Mount Elbrus is the highest peak in Europe - one of the 7 summits of 7 continents.
The West Summit, the higher point of this twin-summited mountain, is 5642m high and the East Peak - 5621m. Those two peaks lie in 1500m from each other and are separated by the saddle, 5400m high.
Mount Elbrus is located in Russia, in several kilometres northern the main ridge of the Caucasus. The Main Caucasian Range is the geographical border between Asia and Europe, separating Russia and Georgia. Mount Elbrus is a former volcano. The last explosion occurred about 1500-2000 years ago.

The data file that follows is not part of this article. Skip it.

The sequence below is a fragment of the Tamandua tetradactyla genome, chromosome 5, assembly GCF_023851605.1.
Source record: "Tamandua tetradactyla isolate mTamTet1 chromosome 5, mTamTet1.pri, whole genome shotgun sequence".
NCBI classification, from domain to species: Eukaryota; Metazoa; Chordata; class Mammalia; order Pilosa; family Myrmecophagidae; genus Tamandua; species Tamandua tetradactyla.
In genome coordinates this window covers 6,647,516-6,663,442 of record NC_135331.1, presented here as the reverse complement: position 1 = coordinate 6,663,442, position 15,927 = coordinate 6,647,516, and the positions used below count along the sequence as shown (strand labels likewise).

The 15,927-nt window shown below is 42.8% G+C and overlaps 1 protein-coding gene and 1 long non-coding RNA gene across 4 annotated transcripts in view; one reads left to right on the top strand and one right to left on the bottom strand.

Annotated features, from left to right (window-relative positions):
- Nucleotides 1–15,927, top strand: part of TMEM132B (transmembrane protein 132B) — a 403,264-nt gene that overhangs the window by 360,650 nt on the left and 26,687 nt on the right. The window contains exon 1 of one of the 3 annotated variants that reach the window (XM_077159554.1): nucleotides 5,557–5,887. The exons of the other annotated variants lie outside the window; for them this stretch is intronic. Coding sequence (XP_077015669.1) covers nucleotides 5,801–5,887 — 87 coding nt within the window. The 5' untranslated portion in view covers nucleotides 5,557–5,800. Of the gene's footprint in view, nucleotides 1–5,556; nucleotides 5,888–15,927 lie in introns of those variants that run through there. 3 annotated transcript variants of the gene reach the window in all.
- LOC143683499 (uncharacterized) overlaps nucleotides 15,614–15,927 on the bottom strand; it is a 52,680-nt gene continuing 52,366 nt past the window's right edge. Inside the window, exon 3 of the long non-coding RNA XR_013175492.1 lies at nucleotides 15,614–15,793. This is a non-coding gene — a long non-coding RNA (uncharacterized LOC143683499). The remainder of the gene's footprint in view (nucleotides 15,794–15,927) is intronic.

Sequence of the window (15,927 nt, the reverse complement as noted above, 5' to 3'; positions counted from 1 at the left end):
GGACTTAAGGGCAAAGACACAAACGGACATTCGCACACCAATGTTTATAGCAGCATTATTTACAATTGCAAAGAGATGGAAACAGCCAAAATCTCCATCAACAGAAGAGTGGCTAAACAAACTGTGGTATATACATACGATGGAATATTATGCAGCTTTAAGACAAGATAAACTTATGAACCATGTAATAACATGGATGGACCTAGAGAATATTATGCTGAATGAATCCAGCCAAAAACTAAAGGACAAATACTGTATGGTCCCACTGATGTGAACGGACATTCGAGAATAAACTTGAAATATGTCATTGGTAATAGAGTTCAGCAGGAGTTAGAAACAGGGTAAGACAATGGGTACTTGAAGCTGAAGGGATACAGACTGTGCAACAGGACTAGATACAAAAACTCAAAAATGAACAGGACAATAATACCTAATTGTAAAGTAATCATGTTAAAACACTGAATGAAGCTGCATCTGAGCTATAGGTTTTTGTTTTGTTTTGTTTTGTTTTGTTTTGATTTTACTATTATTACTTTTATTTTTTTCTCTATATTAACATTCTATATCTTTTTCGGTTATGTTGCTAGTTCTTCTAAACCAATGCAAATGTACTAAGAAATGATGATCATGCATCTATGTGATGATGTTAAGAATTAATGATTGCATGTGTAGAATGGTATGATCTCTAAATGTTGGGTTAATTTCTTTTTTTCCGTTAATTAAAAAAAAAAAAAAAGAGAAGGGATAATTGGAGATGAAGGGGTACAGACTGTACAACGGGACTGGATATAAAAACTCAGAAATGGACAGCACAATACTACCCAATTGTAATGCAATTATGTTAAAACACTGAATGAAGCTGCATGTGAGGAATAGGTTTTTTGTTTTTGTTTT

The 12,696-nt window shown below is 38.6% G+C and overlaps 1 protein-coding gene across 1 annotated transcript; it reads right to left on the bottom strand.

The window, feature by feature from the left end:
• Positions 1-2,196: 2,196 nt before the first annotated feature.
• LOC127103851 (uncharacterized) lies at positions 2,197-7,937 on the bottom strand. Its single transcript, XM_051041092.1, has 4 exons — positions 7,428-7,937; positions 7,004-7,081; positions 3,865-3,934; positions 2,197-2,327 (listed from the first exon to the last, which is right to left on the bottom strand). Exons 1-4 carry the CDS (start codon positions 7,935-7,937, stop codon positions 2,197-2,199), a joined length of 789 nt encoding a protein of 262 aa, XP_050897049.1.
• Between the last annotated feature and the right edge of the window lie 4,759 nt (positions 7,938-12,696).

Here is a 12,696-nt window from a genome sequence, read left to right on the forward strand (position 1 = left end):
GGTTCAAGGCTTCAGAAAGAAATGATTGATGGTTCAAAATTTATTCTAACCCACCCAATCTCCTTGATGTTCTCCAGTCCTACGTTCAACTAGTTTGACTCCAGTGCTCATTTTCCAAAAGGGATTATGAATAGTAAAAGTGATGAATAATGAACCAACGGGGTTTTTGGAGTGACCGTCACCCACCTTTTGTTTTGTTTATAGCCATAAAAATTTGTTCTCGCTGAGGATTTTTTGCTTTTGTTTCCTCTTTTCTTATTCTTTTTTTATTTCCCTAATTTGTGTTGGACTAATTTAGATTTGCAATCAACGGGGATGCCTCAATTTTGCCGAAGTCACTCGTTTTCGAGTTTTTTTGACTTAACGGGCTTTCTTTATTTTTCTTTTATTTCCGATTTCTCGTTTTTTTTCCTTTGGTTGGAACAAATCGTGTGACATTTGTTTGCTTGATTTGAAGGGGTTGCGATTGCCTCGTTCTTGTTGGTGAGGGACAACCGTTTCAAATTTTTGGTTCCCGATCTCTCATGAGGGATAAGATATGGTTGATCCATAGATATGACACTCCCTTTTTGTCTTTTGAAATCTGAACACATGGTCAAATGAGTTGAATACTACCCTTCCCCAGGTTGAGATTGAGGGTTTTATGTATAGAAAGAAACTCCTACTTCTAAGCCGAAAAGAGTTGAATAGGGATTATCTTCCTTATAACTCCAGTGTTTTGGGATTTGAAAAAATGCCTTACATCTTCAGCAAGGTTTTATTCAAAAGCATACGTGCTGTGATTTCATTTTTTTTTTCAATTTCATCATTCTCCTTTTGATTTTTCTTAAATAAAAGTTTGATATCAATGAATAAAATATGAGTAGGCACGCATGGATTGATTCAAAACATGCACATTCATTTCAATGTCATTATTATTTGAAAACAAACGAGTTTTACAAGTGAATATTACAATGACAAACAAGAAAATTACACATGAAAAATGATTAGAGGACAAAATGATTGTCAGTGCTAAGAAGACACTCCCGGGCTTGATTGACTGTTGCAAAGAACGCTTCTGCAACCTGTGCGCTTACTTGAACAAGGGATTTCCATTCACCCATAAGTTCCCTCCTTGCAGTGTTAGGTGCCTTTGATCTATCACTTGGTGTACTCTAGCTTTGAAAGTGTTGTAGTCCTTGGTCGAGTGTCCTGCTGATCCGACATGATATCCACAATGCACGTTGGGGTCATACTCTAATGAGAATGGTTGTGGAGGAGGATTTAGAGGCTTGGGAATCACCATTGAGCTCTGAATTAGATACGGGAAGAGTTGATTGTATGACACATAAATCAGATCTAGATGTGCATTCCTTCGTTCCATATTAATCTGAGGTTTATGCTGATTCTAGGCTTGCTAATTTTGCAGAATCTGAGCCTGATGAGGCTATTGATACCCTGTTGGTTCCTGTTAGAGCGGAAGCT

First climb of Mt Elbrus east summit was made by the Kabardinian guide Killar Khashirov in 1829 who was working for a Russian army scientific expedition. The west, and slightly higher summit, was climbed in 1874 by a Balkarian guide, Akhia Sottaiev, who was working for a group of English, French and Swiss climbers.
Mount Elbrus is perfectly suited to relatively easy mountaineering (in the summer) or an exhilarating ski mountaineering trip (in the spring).